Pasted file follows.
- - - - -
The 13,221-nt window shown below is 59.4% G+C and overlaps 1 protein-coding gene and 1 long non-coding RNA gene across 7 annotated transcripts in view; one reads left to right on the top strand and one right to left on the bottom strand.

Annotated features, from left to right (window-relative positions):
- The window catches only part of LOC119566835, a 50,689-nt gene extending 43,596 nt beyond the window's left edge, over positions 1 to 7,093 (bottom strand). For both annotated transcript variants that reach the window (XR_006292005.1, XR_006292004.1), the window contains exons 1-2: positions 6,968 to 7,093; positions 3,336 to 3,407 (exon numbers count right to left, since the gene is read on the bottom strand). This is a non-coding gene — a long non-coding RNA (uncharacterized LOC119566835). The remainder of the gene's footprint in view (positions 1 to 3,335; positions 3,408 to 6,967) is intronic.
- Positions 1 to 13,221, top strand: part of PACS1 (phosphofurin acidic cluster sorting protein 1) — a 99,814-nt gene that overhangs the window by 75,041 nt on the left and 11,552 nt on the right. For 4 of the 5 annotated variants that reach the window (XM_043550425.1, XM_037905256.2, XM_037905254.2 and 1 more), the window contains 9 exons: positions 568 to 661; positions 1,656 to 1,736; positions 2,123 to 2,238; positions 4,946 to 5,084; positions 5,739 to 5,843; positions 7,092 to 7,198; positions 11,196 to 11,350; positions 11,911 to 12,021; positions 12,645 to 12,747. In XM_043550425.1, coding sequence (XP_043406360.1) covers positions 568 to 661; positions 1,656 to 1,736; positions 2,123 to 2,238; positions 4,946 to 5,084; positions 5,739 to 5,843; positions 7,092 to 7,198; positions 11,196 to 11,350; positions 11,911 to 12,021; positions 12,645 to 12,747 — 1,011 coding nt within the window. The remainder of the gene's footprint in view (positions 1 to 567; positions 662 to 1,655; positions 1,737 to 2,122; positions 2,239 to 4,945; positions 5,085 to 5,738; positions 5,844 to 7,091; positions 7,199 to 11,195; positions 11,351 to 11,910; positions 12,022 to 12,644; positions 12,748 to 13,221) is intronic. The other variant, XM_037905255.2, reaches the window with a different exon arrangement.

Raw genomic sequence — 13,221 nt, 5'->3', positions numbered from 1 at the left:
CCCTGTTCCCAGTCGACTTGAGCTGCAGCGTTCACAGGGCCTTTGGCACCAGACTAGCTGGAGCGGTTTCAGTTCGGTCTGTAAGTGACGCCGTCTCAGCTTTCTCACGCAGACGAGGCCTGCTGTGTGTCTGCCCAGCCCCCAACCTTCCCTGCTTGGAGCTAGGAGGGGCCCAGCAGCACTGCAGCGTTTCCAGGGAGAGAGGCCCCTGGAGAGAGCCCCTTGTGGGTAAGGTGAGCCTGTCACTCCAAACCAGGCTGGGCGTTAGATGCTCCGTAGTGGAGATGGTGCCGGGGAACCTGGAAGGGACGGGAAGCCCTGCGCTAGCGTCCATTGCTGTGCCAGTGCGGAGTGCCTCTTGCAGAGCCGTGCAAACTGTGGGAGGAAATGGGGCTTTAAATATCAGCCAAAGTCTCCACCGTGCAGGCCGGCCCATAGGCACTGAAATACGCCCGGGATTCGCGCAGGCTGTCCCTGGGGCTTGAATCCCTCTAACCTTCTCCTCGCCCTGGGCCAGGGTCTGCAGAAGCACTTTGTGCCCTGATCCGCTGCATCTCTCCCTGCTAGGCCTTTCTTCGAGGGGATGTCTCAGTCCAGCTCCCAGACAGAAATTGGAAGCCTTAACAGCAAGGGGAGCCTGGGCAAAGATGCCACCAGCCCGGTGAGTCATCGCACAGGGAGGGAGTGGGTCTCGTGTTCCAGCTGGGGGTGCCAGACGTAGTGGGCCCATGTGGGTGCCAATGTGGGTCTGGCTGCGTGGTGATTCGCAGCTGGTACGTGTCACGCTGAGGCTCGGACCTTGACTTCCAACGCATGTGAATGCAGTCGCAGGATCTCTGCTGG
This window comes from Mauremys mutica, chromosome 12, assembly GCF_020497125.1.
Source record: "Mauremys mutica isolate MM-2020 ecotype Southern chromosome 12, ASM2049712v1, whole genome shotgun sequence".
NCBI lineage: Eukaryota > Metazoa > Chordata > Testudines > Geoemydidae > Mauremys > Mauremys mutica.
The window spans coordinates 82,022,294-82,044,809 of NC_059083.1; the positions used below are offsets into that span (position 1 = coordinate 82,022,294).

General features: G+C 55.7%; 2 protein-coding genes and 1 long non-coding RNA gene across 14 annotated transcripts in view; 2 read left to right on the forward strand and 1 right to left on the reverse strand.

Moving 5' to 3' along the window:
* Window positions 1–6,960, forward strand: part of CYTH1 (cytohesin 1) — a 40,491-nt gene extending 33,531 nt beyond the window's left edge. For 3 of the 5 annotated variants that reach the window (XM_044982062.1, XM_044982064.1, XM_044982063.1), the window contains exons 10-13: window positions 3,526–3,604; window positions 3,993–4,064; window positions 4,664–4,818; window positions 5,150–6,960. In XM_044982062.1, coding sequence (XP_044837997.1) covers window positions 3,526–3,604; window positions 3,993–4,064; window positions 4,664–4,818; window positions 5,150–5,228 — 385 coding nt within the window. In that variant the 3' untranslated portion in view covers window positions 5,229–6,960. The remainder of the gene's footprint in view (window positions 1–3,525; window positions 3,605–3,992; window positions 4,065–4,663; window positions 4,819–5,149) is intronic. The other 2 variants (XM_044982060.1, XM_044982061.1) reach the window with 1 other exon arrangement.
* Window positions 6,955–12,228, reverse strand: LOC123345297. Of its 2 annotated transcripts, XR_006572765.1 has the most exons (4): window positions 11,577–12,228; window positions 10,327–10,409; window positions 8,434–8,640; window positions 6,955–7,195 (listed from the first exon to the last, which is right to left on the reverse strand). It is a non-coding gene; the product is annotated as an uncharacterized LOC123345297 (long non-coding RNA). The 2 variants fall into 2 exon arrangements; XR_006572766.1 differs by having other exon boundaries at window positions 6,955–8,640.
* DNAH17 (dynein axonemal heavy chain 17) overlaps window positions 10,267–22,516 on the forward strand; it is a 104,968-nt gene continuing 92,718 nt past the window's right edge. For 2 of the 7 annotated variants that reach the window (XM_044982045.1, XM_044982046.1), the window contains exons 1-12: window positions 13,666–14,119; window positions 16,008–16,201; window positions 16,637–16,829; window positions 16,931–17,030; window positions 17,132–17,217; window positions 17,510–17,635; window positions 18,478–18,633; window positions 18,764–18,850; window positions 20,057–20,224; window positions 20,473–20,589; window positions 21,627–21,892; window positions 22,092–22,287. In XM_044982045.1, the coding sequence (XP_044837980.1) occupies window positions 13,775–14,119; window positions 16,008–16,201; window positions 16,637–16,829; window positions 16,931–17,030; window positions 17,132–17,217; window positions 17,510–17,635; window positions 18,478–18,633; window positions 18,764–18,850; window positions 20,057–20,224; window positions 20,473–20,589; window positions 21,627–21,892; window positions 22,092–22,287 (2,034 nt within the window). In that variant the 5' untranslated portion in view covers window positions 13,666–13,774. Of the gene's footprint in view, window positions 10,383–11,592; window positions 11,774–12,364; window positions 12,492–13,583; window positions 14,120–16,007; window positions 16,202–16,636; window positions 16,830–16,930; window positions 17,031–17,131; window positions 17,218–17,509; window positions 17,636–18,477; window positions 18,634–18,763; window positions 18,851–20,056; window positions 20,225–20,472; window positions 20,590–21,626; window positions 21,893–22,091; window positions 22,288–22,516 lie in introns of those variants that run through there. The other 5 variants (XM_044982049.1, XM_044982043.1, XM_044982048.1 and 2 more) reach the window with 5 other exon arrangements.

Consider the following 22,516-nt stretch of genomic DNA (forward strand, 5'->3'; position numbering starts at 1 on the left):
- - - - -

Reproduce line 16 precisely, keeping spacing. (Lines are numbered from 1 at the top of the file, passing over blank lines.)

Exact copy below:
Consider the following 22,516-nt stretch of genomic DNA (forward strand, 5'->3'; position numbering starts at 1 on the left):